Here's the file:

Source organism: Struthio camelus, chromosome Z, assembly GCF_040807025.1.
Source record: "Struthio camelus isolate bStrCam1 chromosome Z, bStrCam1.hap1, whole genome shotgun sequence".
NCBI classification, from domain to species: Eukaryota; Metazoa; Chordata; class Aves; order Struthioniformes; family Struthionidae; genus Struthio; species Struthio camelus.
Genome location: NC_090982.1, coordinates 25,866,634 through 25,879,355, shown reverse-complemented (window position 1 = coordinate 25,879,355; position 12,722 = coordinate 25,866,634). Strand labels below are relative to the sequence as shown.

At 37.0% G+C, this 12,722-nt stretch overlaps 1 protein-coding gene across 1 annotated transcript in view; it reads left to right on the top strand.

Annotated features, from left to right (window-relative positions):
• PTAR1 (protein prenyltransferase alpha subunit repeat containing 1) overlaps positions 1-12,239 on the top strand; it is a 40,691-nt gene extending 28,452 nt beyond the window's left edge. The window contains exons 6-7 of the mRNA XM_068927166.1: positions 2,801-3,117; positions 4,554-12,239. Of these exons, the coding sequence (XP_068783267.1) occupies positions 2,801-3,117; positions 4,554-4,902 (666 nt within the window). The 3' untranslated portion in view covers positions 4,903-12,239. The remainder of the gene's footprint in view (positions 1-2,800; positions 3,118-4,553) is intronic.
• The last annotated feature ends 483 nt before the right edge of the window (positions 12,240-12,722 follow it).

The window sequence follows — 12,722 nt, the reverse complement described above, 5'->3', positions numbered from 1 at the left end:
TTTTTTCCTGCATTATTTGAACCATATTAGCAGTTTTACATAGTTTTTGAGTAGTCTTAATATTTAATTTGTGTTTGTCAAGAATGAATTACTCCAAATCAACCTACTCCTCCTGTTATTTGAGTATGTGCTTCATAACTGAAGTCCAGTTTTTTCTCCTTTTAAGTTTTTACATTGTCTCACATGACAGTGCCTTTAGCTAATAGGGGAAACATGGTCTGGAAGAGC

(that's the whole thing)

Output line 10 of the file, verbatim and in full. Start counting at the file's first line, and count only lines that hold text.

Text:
TTTTTTCCTGCATTATTTGAACCATATTAGCAGTTTTACATAGTTTTTGAGTAGTCTTAATATTTAATTTGTGTTTGTCAAGAATGAATTACTCCAAATCAACCTACTCCTCCTGTTATTTGAGTATGTGCTTCATAACTGAAGTCCAGTTTTTTCTCCTTTTAAGTTTTTACATTGTCTCACATGACAGTGCCTTTAGCTAATAGGGGAAACATGGTCTGGAAGAGC